How can I show files in Git which change most often?


you can use the git effort (from the git-extras package) command which shows statistics about how many commits per files (by commits and active days).

EDIT: git effort is just a bash script you can find here and adapt to your needs if you need something more special.

  • The output will be 2-parted, first you get the unsorted results, then the sorted (and coloured) results. Right? – Andy Dec 9 '16 at 15:52
  • @Andy it seems to (and git help effort has no information about it :/). I assume the first set of result are ordered by filename, and the second one by number of commit per file. The man page also mention github.com/tj/git-extras/issues to report issues – Asenar Dec 20 '16 at 8:37
  • is this similar to this? blog.riff.org/… – user9903 Oct 25 '18 at 17:13

You could do something like the following:

git log --pretty=format: --name-only | sort | uniq -c | sort -rg | head -10

The log just outputs the names of the files that have been changed in each commit, while the rest of it just sorts and outputs the top 10 most frequently appearing filenames.

  • Can you please tell me if this is based off the current branch or if it is for the whole repository? What about branches not yet merged? – Karthick S Mar 5 '13 at 15:29
  • @KarthickS: that's only for commits in the current branch - you could add --branches to the git log if you want to include commits on any of your local branches. – Mark Longair Mar 6 '13 at 12:55
  • 2
    Nice. Also, I found it also reports file that were deleted long time ago. Quick fix was to limit time, e.g: --since="last year" – FractalSpace Apr 5 '13 at 21:04
  • 3
    also helpful is using --since "1 month ago" or other options to narrow down the time window – user9903 Oct 25 '18 at 17:19
  • 6
    Found part of my answer: git log --pretty=format: --since="1 year ago" --name-only -- "*.java" | sort | uniq -c | sort -rg | head -10 – AdamMc331 Jun 17 '19 at 16:33

I noticed that both Mark’s and sehe’s answers do not --follow the files, that is to say they stop once they reach a file rename. This script will be much slower, but will work for that purpose.

git ls-files |
while read aa
  printf . >&2
  set $(git log --follow --oneline "$aa" | wc)
  printf '%s\t%s\n' $1 "$aa"
done > bb
sort -nr bb
rm bb

Old question, but I think still a very useful question. Here is a working example in straight powershell. This will get the top 10 most changed files in your repo with respect to the branch you are on.

git log --pretty=format: --name-only | Where-Object { ![string]::IsNullOrEmpty($_) } | Sort-Object | Group-Object  | Sort-Object -Property Count -Descending | Select-Object -Property Count, Name -First 10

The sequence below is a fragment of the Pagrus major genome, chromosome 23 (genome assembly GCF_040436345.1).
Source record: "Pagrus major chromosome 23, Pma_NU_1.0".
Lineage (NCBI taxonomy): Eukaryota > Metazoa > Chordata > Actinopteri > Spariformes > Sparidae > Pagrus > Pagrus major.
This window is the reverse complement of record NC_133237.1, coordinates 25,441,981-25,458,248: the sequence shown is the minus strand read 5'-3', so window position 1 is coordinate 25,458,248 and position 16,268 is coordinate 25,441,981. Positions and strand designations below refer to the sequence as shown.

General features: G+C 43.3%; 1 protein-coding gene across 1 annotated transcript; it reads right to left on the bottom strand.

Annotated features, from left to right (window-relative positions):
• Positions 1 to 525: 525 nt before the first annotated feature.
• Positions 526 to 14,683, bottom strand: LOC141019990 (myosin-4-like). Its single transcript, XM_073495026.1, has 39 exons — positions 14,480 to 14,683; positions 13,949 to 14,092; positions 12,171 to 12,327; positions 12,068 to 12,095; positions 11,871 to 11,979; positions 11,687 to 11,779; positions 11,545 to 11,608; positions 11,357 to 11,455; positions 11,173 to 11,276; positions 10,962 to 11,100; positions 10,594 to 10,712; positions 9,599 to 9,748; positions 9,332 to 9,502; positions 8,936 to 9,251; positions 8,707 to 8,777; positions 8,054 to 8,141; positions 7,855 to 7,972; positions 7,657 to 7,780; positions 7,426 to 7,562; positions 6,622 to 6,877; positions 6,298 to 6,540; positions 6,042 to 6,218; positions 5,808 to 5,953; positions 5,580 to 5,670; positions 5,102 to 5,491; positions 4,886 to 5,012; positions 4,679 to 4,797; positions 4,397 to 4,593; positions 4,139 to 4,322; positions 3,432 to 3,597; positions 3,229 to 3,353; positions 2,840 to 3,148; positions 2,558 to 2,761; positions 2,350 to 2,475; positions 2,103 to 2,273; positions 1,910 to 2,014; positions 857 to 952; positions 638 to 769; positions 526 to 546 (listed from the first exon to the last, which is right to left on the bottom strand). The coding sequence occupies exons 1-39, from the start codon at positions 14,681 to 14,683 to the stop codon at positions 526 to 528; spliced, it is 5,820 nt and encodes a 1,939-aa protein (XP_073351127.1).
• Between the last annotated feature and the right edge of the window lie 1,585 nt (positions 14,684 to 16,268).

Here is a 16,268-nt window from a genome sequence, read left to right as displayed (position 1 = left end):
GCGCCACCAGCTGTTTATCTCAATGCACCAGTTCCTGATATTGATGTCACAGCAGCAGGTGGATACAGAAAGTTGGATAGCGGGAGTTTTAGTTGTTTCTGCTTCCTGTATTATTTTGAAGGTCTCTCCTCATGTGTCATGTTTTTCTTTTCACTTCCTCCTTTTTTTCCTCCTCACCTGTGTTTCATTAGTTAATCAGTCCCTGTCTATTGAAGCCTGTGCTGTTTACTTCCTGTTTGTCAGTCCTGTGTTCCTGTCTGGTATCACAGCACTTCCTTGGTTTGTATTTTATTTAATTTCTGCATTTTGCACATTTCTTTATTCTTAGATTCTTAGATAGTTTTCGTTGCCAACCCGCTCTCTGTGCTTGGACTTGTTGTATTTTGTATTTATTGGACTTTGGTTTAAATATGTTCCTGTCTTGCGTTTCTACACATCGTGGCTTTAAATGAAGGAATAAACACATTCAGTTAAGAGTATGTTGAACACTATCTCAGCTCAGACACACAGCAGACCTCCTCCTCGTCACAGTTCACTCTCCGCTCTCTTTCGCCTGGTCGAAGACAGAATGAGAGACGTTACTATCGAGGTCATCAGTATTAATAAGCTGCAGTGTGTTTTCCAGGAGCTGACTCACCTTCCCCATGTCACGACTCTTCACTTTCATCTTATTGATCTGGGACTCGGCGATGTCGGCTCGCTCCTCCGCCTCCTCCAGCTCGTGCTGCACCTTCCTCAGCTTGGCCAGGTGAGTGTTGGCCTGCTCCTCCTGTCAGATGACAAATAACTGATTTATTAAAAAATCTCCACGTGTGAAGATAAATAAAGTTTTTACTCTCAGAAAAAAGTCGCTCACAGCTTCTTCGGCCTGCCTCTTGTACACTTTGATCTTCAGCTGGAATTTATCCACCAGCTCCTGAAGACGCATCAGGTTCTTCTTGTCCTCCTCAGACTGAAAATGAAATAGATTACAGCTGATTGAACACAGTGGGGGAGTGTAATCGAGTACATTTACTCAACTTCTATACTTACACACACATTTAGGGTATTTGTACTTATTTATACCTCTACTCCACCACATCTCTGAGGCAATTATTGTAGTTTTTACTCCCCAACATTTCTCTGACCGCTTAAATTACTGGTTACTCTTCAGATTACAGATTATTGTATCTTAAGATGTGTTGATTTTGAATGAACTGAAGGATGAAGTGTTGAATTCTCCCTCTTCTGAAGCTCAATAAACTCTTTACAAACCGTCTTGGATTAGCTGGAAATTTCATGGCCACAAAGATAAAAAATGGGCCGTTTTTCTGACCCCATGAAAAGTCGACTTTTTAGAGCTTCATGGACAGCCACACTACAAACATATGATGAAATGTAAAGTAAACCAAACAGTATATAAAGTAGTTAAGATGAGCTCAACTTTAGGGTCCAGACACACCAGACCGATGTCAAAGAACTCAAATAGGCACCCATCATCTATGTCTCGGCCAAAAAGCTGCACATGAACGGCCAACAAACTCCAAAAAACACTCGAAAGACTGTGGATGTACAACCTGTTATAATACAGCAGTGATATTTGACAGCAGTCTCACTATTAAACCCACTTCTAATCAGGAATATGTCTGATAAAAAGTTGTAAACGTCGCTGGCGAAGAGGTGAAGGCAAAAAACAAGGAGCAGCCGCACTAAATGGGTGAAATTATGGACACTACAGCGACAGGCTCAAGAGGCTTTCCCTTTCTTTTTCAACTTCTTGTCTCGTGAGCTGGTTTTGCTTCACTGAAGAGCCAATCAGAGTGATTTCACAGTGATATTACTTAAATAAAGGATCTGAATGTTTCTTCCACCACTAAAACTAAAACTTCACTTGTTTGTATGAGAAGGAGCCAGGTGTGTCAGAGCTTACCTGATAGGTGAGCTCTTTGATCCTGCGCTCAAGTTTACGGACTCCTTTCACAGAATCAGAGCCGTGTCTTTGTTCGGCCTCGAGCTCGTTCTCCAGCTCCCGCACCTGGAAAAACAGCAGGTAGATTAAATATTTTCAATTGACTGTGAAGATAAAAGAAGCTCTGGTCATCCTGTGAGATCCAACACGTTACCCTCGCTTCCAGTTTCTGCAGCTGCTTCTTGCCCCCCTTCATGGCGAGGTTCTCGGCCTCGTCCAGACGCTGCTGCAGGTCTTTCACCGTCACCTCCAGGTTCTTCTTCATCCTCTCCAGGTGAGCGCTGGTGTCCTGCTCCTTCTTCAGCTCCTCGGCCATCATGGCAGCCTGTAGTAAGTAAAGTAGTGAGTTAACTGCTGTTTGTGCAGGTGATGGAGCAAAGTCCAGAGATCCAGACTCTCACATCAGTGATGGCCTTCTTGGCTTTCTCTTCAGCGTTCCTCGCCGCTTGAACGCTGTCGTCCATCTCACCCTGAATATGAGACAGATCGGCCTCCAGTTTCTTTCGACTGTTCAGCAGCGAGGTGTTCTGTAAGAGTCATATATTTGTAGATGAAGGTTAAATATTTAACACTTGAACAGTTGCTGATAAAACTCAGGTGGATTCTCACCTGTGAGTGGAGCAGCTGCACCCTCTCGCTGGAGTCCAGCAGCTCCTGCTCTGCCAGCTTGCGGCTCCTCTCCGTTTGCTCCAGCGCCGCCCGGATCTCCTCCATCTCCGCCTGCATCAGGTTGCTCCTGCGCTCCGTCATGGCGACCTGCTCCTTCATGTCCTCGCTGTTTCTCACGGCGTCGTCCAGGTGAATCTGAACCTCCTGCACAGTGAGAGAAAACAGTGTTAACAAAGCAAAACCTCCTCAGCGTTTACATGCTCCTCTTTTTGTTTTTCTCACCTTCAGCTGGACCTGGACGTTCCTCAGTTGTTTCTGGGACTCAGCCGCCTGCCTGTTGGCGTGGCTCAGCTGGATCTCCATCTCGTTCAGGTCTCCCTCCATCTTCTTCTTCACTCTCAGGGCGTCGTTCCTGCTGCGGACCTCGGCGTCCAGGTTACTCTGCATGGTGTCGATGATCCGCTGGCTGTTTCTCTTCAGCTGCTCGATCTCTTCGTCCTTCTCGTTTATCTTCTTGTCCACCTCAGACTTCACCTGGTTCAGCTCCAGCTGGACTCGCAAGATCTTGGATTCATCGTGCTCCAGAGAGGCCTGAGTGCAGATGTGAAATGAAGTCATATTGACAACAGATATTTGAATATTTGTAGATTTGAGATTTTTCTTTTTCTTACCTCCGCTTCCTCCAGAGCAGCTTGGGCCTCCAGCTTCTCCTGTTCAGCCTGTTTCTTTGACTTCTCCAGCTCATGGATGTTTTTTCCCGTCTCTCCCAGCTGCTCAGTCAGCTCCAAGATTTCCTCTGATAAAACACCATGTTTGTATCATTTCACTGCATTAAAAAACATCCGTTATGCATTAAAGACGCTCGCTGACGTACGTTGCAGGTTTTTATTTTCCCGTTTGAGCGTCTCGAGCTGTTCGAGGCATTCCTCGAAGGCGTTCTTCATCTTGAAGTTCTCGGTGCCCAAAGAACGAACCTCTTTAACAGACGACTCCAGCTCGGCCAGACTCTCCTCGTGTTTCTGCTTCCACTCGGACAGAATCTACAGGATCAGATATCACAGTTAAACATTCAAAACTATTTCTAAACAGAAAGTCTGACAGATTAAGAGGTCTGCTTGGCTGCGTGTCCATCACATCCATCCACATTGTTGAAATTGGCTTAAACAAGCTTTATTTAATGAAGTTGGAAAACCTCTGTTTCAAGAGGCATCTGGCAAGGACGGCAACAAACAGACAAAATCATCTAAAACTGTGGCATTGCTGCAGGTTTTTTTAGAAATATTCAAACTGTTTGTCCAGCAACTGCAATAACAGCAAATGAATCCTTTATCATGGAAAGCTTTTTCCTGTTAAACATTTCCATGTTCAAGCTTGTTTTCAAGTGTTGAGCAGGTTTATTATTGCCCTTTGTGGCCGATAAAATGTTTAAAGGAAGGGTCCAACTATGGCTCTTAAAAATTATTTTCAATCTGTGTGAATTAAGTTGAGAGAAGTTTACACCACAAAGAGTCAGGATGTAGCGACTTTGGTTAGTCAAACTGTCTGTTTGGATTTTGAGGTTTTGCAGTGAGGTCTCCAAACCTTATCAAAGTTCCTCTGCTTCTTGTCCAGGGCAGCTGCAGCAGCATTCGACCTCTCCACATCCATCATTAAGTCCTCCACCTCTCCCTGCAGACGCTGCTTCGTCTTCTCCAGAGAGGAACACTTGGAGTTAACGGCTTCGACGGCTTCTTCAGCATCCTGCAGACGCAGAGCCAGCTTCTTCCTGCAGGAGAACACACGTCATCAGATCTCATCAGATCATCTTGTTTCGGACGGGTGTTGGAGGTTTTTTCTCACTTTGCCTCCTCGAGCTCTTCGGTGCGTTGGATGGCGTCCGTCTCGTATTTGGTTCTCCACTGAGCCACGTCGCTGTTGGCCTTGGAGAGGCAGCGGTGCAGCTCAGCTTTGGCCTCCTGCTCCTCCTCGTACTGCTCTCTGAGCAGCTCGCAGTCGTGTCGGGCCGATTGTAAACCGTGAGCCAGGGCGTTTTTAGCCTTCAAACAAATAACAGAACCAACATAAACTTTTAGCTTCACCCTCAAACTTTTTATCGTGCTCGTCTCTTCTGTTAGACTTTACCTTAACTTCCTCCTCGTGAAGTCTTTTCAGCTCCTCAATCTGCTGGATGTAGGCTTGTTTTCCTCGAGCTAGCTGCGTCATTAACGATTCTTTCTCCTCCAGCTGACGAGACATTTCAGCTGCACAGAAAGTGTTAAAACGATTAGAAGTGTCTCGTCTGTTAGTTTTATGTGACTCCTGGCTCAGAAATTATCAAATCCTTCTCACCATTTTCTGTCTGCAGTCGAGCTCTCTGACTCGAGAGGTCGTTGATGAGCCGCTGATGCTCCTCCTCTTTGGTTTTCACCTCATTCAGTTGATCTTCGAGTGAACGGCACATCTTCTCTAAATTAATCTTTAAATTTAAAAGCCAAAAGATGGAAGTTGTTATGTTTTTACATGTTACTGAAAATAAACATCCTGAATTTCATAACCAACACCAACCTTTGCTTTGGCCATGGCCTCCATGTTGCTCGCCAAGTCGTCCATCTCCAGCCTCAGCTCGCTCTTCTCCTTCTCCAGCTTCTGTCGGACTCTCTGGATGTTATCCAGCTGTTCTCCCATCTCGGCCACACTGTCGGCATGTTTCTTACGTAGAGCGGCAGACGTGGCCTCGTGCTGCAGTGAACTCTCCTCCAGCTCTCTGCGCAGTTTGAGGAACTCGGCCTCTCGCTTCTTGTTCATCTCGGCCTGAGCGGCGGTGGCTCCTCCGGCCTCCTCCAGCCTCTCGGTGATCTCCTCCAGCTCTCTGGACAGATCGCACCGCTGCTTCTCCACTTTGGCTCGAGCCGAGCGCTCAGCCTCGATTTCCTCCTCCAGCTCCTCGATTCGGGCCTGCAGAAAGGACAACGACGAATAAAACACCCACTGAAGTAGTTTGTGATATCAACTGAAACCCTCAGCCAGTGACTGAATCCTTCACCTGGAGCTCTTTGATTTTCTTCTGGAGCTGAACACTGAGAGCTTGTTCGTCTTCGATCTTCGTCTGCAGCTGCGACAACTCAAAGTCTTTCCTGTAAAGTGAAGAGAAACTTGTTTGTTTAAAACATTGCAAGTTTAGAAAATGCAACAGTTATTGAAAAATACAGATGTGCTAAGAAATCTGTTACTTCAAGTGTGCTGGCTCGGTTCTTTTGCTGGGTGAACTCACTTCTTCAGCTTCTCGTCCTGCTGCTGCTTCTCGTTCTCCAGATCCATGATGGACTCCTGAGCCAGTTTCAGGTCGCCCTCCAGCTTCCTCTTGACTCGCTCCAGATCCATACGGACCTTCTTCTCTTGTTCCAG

This is a windows version

git log --pretty=format: --name-only  > allfiles.csv

then open in excel

A1: FileName
A2: isVisibleFilename  >> =IFERROR(IF(C2>0,TRUE,FALSE),FALSE)
A3: DotLocation >> =FIND("@",SUBSTITUTE(A2,".","@",(LEN(A2)-LEN(SUBSTITUTE(A2,".","")))/LEN(".")))
A4: HasExt       >> =C2>1
A5: TYPE        >> =IF(D2=TRUE,MID(A2,C2+1,18),"")

create pivot table

values: Type
  Filter: isFilename = true
  Rows : Type
  Sub : FileName

click [Count Of TYPE] -> Sort -> Sort Largest To Smallest
  • 2
    Because I don't know a lot about excel I don't understand these instructions. – BigMiner Apr 28 '20 at 15:55

For powershell, assuming you got git bash installed

git log --pretty=format: --name-only | sort | uniq -c | sort -Descending | select -First 10
git whatchanged --all | \grep "\.\.\." | cut -d' ' -f5- | cut -f2- | sort | uniq -c | sort

If you only want to see your files add --author to git whatchanged --author=name --all.


We can also find out files changed between two commits or branches, for e.g.

git log  --pretty=format: --name-only <source_branch>...<target_branch> | sort | uniq -c | sort -rg | head -50 

This is probably obvious, but, the queries provided will show all files, but, perhaps you're not interested in knowing that your configuration or project files are the most updated. A simple grep will isolate to your code files, for example:

git log --pretty=format: --name-only | grep .cs$ | sort | uniq -c | sort -rg | head -20

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